Tue. Jun 25th, 2024

29 January 2022

On 31 January and 1 February 2022, the French Presidency of the Council of the European Union will bring together the EU’s 27 Industry and Internal Market Ministers in Lens, France, to discuss how Europe can strengthen its strategic autonomy by identifying and reducing the vulnerabilities that affect the region. The meeting will focus in particular on securing the supply of raw materials for European industry.

In the short term, supply problems impact production conditions, schedules and costs, while also putting a drag on Europe’s competitiveness and putting at stake businesses and jobs. In the long term, they pose a threat to our ability to green and digitalise our economy, respond to crises and develop sectors key to the future, including renewable energy, electric mobility, healthcare, and cloud and 5G infrastructure.

For example, today Europe relies heavily on Asia for active pharmaceutical ingredients, importing 80% of such products, and optical fibre cables (China produces 25% of the world’s supply), among others. Raw materials, however, represent our most critical vulnerability: China currently ensures 60% of the global supply of rare-earth elements and meets 98% of Europe’s demand for these materials, which are essential components used in producing electronics and renewable energy.

In its May 2021 Industrial Strategy update, the European Commission identified a list of 137 products that put Europe in a vulnerable position. They mainly concern sectors such as healthcare, defence and digital technology. The European Commission should present the results of its analysis of the EU’s strategic dependencies with the publication of its Annual Single Market Report in the first quarter of 2022.
The EU has already taken tangible steps to strengthen its autonomy in strategic sectors by:

  • Launching transformative industrial projects at EU level: In 2019, Member States began undertaking Important Projects of Common European Interest (IPCEIs) in areas like electric vehicle batteries and microelectronics, and are working on new IPCEIs on hydrogen, cloud computing, electronics and connectivity, and healthcare.
  • Improving our crisis-response capabilities: The EU created the European Health Emergency Preparedness and Response Authority (HERA) to foster research and innovation for critical medical products.
  • Rolling out new funding programmes: The €750bn NextGenEU recovery plan provides support to a number of critical industrial ecosystems. For one, it plays a central role in the France Relance recovery plan, which provides funding for decarbonising and digitising industry, while propping up our most critical sectors.
  • Expanding European industry in a fair competitive environment: Trade defence instruments (TDIs) shield Member States from unfair trade practices used by non-EU countries when exporting key inputs like steel. The EU established in October 2020 of a framework for the screening of foreign direct investments (FDIs) which has improved the Union’s ability to monitor investments made by non-EU countries. Lastly, the May 2021 proposal for a regulation on foreign subsidies distorting the internal market seeks to remedy the distortions caused by subsidies granted by non-EU governments to their firms.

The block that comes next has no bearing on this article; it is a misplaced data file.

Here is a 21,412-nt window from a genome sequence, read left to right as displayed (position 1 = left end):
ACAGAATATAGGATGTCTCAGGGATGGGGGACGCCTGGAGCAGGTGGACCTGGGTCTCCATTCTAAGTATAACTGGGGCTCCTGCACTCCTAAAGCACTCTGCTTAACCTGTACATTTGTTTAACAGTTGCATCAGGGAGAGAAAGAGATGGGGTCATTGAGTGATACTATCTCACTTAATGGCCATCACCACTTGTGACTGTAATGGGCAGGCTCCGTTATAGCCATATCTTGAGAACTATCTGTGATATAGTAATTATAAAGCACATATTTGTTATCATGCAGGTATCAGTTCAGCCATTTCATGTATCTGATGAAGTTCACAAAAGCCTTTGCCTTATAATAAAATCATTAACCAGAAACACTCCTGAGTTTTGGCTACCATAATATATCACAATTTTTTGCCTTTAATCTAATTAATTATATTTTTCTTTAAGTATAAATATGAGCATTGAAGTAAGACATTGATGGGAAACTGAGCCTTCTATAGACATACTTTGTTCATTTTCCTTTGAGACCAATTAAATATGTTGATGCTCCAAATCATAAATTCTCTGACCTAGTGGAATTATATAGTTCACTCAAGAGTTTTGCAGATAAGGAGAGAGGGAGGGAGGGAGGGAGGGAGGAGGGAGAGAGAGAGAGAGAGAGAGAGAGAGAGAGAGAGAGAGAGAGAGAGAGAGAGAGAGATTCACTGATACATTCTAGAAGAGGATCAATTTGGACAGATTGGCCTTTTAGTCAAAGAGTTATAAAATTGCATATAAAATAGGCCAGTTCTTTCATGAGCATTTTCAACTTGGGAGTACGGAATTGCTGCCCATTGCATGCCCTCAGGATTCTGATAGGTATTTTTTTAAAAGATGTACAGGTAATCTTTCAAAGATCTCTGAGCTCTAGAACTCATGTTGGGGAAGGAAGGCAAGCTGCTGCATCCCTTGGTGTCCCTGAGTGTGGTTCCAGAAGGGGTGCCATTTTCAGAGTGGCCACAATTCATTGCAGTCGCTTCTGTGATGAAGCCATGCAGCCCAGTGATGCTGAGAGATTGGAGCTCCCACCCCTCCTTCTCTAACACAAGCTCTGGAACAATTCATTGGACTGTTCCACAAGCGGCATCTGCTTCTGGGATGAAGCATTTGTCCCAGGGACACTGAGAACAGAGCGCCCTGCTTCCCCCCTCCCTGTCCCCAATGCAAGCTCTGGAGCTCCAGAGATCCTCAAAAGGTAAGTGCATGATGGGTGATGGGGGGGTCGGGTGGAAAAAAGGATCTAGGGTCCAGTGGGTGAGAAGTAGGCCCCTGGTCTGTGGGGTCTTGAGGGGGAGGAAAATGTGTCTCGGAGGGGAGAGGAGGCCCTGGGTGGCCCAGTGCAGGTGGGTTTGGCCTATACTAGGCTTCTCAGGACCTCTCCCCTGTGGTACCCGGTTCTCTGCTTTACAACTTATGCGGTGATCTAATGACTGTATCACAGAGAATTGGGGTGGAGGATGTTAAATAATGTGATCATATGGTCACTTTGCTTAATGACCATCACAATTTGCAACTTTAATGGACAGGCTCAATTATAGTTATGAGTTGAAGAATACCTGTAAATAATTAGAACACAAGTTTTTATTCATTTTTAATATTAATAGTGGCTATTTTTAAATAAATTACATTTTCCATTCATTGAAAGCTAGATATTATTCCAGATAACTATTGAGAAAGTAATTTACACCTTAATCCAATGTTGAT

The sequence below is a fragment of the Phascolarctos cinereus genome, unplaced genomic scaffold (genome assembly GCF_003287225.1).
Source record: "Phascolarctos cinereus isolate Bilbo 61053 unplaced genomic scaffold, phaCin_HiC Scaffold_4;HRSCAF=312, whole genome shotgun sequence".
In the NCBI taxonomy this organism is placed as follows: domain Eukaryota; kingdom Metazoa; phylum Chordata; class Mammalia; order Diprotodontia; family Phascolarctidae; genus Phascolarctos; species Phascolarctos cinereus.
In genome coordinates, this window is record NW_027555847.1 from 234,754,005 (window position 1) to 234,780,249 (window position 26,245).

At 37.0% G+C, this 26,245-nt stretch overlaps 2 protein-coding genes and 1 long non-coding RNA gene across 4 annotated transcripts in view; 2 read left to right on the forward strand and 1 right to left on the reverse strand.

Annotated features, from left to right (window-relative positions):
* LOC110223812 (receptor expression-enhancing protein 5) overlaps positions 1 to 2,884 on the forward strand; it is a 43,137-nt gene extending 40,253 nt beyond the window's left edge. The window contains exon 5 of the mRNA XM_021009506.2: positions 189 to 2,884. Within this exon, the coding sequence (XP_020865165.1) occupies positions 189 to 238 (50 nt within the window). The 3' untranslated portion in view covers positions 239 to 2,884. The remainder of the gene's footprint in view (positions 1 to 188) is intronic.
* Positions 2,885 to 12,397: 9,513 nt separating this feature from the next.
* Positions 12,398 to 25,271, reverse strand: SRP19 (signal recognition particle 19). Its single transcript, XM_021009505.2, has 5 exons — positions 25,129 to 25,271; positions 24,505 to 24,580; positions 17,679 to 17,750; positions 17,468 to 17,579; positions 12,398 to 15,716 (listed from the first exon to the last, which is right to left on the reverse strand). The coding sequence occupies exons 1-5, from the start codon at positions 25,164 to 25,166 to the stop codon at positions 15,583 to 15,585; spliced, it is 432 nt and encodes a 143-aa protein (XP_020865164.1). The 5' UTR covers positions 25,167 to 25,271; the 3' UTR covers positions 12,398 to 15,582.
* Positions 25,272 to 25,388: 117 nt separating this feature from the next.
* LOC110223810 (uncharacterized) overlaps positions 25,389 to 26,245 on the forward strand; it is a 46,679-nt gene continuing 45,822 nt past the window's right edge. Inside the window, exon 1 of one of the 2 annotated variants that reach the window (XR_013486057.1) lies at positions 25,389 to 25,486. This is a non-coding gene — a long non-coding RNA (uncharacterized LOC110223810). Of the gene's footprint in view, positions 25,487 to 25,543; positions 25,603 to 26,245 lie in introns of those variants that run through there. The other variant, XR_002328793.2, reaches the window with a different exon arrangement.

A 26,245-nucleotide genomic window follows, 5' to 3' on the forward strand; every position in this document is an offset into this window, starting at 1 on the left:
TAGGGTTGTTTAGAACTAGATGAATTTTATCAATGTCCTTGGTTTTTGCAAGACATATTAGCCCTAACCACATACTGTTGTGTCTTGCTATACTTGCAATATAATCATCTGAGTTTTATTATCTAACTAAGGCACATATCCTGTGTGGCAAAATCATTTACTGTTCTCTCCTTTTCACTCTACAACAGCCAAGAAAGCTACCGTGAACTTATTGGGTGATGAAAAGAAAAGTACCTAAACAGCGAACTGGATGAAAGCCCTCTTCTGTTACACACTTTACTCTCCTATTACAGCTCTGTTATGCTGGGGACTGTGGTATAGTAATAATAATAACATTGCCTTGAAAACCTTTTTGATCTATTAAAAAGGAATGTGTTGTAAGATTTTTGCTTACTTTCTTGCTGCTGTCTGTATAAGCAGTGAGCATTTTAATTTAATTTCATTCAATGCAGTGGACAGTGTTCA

Maroš Šefčovič, Vice-President for Inter-institutional Relations and Foresight at the European Commission, and Thierry Breton, Commissioner for the Internal Market, will present the Commission’s work on strengthening the Union’s strategic autonomy, a goal which is at the heart of the May 2021 EU Industrial Strategy update.

EU Ministers and Commissioners will meet for a series of events, including:

  • A plenary discussion on strengthening Europe’s strategic autonomy and which will allow us to:
    • agree on a clear course of action for reducing our vulnerabilities and take stock of the EU’s efforts to reduce the region’s dependencies, under way since March 2020 aimed at decreasing ;
    • consider alternative steps that can be taken to reduce these dependencies, such as the upcoming EU Chips Act, which seeks to increase our semiconductor production capacity;
    • address the issue of securing and sustaining the EU’s supply of raw materials;
  • A working lunch with Philippe Varin, former Chair of France Industrie, who will provide an overview of the issue of raw material access and discuss what the EU can do to secure its supply, building on the report submitted to the French government on 10 January 2022;
  • Three breakout sessions which will further explore:
  1. what action can be taken to secure the supply of non-EU raw materials while remaining in compliance with labour and environmental standards;
  2. what benefits can be derived from the circular economy, innovation and less intensive consumption patterns in order to reduce our reliance on raw materials;
  3. how the Union can increase its domestic production of raw materials and what requirements must be met on the labour and environmental front.
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